Stiftung Tierärztliche Hochschule Hannover (TiHo)

The female effect : how female receptivity influences faecal testosterone metabolite levels, socio-positive behaviour and vocalization in male Southern white rhinoceroses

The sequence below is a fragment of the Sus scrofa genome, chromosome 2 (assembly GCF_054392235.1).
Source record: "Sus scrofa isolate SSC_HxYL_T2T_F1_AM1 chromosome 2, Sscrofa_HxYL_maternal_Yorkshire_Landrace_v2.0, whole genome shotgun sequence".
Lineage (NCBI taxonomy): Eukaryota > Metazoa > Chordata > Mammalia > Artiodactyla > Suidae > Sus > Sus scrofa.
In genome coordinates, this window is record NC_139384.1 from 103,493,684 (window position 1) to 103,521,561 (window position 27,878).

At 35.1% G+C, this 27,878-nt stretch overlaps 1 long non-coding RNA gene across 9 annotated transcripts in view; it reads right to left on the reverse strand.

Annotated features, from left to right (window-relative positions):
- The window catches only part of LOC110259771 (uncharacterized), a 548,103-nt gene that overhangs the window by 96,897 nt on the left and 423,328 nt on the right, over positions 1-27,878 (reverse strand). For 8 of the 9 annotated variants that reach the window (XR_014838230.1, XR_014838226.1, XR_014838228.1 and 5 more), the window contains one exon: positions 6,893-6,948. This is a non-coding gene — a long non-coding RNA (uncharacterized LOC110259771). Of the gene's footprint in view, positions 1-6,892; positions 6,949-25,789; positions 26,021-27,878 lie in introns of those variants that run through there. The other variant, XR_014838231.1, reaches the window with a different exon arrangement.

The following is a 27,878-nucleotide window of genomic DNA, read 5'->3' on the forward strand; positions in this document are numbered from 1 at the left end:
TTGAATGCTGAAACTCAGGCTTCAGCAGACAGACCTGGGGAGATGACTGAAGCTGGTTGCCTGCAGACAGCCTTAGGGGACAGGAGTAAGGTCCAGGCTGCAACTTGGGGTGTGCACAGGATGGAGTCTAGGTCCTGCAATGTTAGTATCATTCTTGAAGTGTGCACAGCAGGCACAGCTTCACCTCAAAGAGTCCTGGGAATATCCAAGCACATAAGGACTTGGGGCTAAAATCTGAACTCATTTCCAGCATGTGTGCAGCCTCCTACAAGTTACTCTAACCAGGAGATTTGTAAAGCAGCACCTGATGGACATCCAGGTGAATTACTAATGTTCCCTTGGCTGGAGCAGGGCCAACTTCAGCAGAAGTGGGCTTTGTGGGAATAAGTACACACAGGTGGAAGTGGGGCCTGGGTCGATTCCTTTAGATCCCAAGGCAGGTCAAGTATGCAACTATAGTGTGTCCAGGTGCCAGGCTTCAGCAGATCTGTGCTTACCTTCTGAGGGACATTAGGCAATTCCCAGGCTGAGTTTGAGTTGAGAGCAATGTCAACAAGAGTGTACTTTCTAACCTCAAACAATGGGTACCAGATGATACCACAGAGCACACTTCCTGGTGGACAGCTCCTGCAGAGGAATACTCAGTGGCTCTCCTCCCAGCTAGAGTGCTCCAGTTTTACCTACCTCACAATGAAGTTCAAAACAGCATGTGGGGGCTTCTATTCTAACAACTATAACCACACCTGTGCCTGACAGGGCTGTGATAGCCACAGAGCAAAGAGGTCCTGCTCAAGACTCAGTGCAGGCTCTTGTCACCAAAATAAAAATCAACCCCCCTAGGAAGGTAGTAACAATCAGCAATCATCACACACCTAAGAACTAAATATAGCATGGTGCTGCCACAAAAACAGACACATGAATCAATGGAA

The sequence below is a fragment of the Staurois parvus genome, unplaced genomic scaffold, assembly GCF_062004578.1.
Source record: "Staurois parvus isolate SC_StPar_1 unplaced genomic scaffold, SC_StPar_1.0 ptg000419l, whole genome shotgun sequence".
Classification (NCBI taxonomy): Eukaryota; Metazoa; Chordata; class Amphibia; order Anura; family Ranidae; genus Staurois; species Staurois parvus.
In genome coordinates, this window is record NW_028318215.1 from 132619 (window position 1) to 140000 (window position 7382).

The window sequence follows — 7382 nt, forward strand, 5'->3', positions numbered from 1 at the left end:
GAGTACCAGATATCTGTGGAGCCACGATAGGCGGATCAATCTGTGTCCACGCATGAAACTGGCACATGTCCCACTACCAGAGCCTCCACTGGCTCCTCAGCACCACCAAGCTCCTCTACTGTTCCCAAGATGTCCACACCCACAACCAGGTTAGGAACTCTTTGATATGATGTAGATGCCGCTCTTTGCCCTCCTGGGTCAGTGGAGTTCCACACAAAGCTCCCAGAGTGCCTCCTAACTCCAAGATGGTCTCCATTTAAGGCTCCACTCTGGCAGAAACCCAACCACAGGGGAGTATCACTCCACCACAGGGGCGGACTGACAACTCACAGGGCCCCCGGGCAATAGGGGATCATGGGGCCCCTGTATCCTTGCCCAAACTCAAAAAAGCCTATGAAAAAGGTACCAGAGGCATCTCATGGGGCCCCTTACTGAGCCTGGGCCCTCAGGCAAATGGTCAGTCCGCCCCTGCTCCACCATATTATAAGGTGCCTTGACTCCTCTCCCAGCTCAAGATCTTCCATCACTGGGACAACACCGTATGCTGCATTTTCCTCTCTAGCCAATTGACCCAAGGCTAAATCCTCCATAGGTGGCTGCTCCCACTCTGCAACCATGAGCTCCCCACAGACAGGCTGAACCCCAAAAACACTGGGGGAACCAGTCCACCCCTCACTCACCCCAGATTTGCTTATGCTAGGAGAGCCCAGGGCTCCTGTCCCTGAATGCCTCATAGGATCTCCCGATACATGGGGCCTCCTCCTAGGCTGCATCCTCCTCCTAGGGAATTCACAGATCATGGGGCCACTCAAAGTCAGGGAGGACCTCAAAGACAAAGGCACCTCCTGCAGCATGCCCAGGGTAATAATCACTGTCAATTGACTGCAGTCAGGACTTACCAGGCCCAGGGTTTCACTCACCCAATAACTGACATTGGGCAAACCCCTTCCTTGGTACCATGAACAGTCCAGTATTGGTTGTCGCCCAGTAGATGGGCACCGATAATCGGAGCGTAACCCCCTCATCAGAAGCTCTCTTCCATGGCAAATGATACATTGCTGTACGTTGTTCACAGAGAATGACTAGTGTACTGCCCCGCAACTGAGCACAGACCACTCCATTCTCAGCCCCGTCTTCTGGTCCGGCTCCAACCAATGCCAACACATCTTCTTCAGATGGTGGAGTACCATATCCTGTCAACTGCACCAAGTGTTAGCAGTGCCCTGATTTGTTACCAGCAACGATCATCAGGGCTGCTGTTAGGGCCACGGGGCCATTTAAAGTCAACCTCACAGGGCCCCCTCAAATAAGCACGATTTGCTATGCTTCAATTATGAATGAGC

Testosterone is known to be essential for sexual maturation as well as for the display of behavioural traits linked to reproduction. At the same time, external factors such as the presence of receptive females may affect testosterone levels, stressing the hormone's substantial role in reproductive success. It is therefore of major interest to investigate the links between androgens, behaviour and the social environment especially in species that rely on a resilient reproduction rate, such as the white rhinoceros (WR). We collected faecal samples of 16 male Southern WR (Ceratotherium simum simum) aged between 1 and 44 years from 11 European zoos. Audio and video recordings were simultaneously taken from five of the study males that were sexually mature and had direct contact with receptive females. Our results showed a positive correlation of faecal testosterone metabolite (fTM) concentrations and progressing age up until adulthood followed by a decline in older males. While previous reproductive success did not show any effect, the access to receptive females resulted in higher fTM levels. Thereby, fTM concentrations remained at the same level regardless of the receptivity phase, while social cohesion with respective females, affiliative behaviour as well as call rates of Pant and Hiss distinctly peaked during the receptive compared to the non-receptive periods. Conclusively, the immediate presence of receptive females poses a female effect that enhances the overall androgen levels in males and, thus, might facilitate their reproductive success. However, androgens do not seem to be the main driver of behavioural changes during courtship or mating. By linking endocrinological and socio-behavioural factors, we were able to provide an applicable basis for non-invasive monitoring of reproductive behaviour in male WR in captivity, thereby contributing to deeper understanding of potential reproduction impairments in a species whose population in captivity remains not fully self-sustaining.

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